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FEMS Microbiol Rev. 2005 Apr;29(2):263-79.

Enzyme genomics: Application of general enzymatic screens to discover new enzymes.

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  • 1Banting and Best Department of Medical Research, 112 College St., University of Toronto, Toronto, Ont. M5G 1L6, Canada.

Abstract

In all sequenced genomes, a large fraction of predicted genes encodes proteins of unknown biochemical function and up to 15% of the genes with "known" function are mis-annotated. Several global approaches are routinely employed to predict function, including sophisticated sequence analysis, gene expression, protein interaction, and protein structure. In the first coupling of genomics and enzymology, Phizicky and colleagues undertook a screen for specific enzymes using large pools of partially purified proteins and specific enzymatic assays. Here we present an overview of the further developments of this approach, which involve the use of general enzymatic assays to screen individually purified proteins for enzymatic activity. The assays have relaxed substrate specificity and are designed to identify the subclass or sub-subclasses of enzymes (phosphatase, phosphodiesterase/nuclease, protease, esterase, dehydrogenase, and oxidase) to which the unknown protein belongs. Further biochemical characterization of proteins can be facilitated by the application of secondary screens with natural substrates (substrate profiling). We demonstrate here the feasibility and merits of this approach for hydrolases and oxidoreductases, two very broad and important classes of enzymes. Application of general enzymatic screens and substrate profiling can greatly speed up the identification of biochemical function of unknown proteins and the experimental verification of functional predictions produced by other functional genomics approaches.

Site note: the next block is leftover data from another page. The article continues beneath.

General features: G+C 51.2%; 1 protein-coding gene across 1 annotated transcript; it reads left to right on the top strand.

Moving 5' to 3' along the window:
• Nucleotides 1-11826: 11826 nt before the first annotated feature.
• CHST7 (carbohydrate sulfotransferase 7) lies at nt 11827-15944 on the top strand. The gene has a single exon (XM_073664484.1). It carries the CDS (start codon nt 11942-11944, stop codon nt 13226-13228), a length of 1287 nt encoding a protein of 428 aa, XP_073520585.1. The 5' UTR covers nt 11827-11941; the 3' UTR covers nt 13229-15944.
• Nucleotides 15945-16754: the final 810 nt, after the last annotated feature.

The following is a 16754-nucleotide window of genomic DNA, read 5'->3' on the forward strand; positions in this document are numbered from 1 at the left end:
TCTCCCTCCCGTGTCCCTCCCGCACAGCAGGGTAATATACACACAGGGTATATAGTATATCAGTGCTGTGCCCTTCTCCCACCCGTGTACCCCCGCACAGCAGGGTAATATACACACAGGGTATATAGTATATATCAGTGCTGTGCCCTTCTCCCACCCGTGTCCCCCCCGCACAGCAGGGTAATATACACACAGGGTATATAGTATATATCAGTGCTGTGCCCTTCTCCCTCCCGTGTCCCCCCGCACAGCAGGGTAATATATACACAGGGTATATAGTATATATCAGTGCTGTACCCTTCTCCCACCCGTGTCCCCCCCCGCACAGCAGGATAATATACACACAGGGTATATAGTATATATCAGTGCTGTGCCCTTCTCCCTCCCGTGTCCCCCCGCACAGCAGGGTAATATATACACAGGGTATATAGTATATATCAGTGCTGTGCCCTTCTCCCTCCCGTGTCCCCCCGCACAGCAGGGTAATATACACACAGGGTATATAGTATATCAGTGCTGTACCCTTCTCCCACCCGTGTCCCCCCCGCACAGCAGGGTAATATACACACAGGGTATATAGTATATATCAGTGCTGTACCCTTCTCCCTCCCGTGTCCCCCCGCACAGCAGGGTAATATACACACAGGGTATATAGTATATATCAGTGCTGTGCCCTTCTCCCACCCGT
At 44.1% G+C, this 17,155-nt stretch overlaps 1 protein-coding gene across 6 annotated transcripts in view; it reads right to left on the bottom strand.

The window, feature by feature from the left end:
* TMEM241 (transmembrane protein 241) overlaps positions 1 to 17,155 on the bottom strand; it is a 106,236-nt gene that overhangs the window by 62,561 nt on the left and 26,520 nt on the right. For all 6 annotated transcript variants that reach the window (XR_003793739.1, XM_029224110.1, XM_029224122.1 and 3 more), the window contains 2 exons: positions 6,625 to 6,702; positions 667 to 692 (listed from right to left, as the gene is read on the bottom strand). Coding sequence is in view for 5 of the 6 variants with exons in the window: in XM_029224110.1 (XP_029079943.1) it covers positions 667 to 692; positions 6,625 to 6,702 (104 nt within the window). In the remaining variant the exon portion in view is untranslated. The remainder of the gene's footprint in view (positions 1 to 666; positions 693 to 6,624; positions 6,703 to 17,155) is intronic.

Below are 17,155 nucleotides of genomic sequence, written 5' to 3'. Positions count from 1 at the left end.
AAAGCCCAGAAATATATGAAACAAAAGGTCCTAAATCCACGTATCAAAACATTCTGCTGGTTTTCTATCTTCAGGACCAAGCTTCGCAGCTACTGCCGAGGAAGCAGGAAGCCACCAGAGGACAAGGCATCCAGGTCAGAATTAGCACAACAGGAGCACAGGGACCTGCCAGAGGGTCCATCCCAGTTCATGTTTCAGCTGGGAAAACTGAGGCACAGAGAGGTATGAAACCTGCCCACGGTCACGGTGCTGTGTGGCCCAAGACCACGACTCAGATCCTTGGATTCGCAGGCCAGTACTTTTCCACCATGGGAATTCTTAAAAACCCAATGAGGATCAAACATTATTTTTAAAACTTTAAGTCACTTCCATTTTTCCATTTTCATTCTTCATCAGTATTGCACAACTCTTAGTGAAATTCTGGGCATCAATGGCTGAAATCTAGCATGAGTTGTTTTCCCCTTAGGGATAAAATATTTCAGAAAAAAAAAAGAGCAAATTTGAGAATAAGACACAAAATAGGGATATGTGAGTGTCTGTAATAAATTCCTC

PMID:
15808744
[PubMed - indexed for MEDLINE]
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